Yes ,It is possible for the battery to be ruined if it is discharged too far. When a battery is discharged too far, it can boil or even combust.

If the battery explodes, then the benefits of using a battery can become a disadvantage. The high temperature from an exploding battery could lead to other fires and explosions in the surrounding area.

Even if the discharge doesn’t result in an explosion, there are still risks such as corrosion on contact points that cause reduced performance and capacity levels in circuits.

How do I charge my RV battery while driving?

Since your RV battery is usually undercharged, you’ll need to make a few adjustments to your system when you’re on the road. The idea here is to charge the battery as you drive so that it can maintain a full charge by the time you arrive at your destination.

RV batteries are typically designed to be charged from an AC power source. On the road, there are two options: (1) plug into power or (2) use a generator. Which one you use will depend on the layout of your motorhome and where you’re parked.

1. Plug into power. 

If you can park near a pedestal or “stub” (i.e., 90-degree angle), then this is the least expensive way to charge your battery — assuming that you won’t be leaving for 24 hours or more and that your rig isn’t fully plugged in with other RVs. Most pedestals are 120 volts, so you’ll need a converter to get the correct voltage (i.e., 12-volt).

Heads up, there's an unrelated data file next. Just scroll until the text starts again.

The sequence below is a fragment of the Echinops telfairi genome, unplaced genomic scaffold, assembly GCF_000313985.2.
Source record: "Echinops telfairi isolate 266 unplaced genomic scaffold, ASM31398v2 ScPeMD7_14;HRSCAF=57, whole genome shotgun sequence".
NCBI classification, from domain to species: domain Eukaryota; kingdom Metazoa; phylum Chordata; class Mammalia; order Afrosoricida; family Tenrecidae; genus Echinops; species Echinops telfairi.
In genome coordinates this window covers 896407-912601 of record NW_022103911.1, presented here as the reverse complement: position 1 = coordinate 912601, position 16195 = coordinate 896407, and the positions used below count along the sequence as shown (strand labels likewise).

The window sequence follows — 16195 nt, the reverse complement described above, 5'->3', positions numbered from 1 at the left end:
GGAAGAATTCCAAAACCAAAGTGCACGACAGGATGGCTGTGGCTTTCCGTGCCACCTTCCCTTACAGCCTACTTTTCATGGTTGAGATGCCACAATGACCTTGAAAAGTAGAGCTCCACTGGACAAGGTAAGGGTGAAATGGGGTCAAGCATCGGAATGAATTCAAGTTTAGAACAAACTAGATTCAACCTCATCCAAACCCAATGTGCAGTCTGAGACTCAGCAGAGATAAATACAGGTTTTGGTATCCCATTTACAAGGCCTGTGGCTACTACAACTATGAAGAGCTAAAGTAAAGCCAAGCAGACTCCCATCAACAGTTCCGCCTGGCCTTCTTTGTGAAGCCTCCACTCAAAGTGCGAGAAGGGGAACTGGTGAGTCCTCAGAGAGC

Your rig will also have to be directly plugged into an outlet and not through a surge protector or “booster” because these devices can block the charging signal.

2. Use a generator. 

Generators are a great alternative for charging your battery while driving. They’re affordable, easy to install, and you don’t have to be parked near a pedestal (although if you have a generator that uses propane or natural gas, you might need an adapter).

How often should I charge my RV battery? 

Most manufacturers recommend charging your battery every 2-3 days. Most RVs are equipped with a “battery minder” that will keep the battery charged as long as it’s plugged in or running on propane or natural gas.

How do I determine how much to charge my battery? 

To keep your battery properly maintained, you’ll need a battery voltage gauge. Most RV manufacturers have them as an accessory, and they’re fairly inexpensive.

It will usually tell you the voltage of your battery when it’s fully charged, and a safe threshold to avoid overcharging or damaging the battery. Some gauges even come with a light that tells you when the batteries are charging so you don’t need to be in the RV to monitor them.

How do I tell if my battery is charged?